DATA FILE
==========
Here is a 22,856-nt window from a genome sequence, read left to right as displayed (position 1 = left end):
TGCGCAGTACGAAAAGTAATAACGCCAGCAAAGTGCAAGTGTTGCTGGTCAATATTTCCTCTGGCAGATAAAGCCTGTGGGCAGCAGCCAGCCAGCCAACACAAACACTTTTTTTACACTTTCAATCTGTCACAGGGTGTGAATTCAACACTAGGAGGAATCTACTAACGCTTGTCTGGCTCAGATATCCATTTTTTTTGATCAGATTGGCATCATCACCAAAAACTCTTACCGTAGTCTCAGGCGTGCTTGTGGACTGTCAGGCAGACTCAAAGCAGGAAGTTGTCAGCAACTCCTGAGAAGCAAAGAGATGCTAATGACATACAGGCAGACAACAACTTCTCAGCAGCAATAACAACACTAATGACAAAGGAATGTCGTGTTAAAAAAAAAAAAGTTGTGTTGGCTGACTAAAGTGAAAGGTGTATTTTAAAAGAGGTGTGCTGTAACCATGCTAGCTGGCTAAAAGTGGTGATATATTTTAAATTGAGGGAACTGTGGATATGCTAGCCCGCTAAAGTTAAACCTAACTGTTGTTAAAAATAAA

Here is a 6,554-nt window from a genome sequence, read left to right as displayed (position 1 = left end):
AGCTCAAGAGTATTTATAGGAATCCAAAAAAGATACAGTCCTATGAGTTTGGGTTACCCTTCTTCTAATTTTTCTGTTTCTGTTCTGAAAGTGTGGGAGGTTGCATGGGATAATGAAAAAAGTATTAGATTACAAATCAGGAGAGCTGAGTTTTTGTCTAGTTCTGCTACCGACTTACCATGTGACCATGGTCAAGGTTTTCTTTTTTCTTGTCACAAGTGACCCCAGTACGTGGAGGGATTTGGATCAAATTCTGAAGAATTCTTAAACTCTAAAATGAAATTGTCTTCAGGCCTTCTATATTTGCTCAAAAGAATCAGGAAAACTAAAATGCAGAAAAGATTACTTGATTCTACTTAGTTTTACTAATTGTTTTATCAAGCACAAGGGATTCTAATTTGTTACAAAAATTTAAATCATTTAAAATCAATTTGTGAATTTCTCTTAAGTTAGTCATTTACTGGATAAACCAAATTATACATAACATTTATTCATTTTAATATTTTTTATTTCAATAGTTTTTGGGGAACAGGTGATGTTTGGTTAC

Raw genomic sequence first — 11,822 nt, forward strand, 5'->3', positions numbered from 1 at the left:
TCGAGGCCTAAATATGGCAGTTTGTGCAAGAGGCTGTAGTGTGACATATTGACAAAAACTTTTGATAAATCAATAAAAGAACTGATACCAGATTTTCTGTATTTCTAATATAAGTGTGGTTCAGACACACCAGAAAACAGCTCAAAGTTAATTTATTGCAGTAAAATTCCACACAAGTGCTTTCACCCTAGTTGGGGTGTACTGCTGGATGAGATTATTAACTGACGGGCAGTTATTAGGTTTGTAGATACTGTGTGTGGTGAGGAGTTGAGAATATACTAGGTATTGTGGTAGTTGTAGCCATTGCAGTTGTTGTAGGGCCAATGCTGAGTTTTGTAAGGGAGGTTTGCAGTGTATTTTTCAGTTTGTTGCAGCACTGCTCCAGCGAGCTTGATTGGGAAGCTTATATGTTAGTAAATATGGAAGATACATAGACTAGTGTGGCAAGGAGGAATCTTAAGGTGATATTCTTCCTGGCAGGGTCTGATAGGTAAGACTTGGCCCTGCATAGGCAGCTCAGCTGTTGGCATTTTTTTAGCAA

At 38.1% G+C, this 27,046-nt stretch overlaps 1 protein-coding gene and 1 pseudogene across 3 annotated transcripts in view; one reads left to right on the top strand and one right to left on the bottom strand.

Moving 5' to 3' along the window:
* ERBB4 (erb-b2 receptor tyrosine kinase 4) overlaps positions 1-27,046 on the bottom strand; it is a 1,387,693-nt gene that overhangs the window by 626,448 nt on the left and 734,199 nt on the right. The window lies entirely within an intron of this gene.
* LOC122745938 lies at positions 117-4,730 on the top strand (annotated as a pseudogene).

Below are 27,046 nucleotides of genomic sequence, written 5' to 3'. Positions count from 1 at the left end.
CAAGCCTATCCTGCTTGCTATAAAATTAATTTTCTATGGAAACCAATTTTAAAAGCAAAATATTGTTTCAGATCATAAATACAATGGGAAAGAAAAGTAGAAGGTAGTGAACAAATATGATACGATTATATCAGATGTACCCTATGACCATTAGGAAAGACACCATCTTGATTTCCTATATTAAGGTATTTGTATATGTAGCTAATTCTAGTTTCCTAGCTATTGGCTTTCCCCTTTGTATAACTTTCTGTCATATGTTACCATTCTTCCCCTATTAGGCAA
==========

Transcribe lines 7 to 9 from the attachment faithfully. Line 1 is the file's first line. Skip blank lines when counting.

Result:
At 38.1% G+C, this 27,046-nt stretch overlaps 1 protein-coding gene and 1 pseudogene across 3 annotated transcripts in view; one reads left to right on the top strand and one right to left on the bottom strand.

Moving 5' to 3' along the window:
* ERBB4 (erb-b2 receptor tyrosine kinase 4) overlaps positions 1-27,046 on the bottom strand; it is a 1,387,693-nt gene that overhangs the window by 626,448 nt on the left and 734,199 nt on the right. The window lies entirely within an intron of this gene.